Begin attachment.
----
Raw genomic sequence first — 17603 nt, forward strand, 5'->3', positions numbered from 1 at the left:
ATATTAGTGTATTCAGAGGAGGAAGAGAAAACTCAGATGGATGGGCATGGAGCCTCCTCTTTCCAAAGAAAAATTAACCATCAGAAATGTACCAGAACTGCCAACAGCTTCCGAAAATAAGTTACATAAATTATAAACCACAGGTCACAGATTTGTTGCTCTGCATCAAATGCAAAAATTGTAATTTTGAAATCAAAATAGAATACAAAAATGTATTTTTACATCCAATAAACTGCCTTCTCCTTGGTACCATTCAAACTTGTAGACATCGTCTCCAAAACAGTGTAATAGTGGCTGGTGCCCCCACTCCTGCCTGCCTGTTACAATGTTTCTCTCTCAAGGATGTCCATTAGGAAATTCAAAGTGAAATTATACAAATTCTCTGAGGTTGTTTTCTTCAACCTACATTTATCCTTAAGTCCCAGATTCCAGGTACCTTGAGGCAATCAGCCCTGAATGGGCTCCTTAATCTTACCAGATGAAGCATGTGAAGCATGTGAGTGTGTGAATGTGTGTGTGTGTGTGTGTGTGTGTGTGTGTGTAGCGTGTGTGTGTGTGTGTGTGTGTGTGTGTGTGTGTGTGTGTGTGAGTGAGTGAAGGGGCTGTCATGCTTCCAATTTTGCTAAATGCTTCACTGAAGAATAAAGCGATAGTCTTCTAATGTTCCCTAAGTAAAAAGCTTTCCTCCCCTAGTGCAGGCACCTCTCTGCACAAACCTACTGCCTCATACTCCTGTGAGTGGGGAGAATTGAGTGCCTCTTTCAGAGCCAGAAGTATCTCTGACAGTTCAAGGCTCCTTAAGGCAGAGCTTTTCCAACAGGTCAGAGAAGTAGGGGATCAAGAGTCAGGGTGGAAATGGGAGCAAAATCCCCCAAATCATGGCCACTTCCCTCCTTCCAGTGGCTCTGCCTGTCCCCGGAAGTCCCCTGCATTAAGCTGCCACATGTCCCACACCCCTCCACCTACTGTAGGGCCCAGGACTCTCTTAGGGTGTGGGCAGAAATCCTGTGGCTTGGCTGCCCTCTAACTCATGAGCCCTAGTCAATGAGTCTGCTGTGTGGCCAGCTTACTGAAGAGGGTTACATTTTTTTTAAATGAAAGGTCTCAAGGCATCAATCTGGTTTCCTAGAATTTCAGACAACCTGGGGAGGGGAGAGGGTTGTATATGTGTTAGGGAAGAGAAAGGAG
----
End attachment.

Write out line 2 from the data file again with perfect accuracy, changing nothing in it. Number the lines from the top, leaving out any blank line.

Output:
ATATTAGTGTATTCAGAGGAGGAAGAGAAAACTCAGATGGATGGGCATGGAGCCTCCTCTTTCCAAAGAAAAATTAACCATCAGAAATGTACCAGAACTGCCAACAGCTTCCGAAAATAAGTTACATAAATTATAAACCACAGGTCACAGATTTGTTGCTCTGCATCAAATGCAAAAATTGTAATTTTGAAATCAAAATAGAATACAAAAATGTATTTTTACATCCAATAAACTGCCTTCTCCTTGGTACCATTCAAACTTGTAGACATCGTCTCCAAAACAGTGTAATAGTGGCTGGTGCCCCCACTCCTGCCTGCCTGTTACAATGTTTCTCTCTCAAGGATGTCCATTAGGAAATTCAAAGTGAAATTATACAAATTCTCTGAGGTTGTTTTCTTCAACCTACATTTATCCTTAAGTCCCAGATTCCAGGTACCTTGAGGCAATCAGCCCTGAATGGGCTCCTTAATCTTACCAGATGAAGCATGTGAAGCATGTGAGTGTGTGAATGTGTGTGTGTGTGTGTGTGTGTGTGTGTGTGTAGCGTGTGTGTGTGTGTGTGTGTGTGTGTGTGTGTGTGTGTGTGTGAGTGAGTGAAGGGGCTGTCATGCTTCCAATTTTGCTAAATGCTTCACTGAAGAATAAAGCGATAGTCTTCTAATGTTCCCTAAGTAAAAAGCTTTCCTCCCCTAGTGCAGGCACCTCTCTGCACAAACCTACTGCCTCATACTCCTGTGAGTGGGGAGAATTGAGTGCCTCTTTCAGAGCCAGAAGTATCTCTGACAGTTCAAGGCTCCTTAAGGCAGAGCTTTTCCAACAGGTCAGAGAAGTAGGGGATCAAGAGTCAGGGTGGAAATGGGAGCAAAATCCCCCAAATCATGGCCACTTCCCTCCTTCCAGTGGCTCTGCCTGTCCCCGGAAGTCCCCTGCATTAAGCTGCCACATGTCCCACACCCCTCCACCTACTGTAGGGCCCAGGACTCTCTTAGGGTGTGGGCAGAAATCCTGTGGCTTGGCTGCCCTCTAACTCATGAGCCCTAGTCAATGAGTCTGCTGTGTGGCCAGCTTACTGAAGAGGGTTACATTTTTTTTAAATGAAAGGTCTCAAGGCATCAATCTGGTTTCCTAGAATTTCAGACAACCTGGGGAGGGGAGAGGGTTGTATATGTGTTAGGGAAGAGAAAGGAG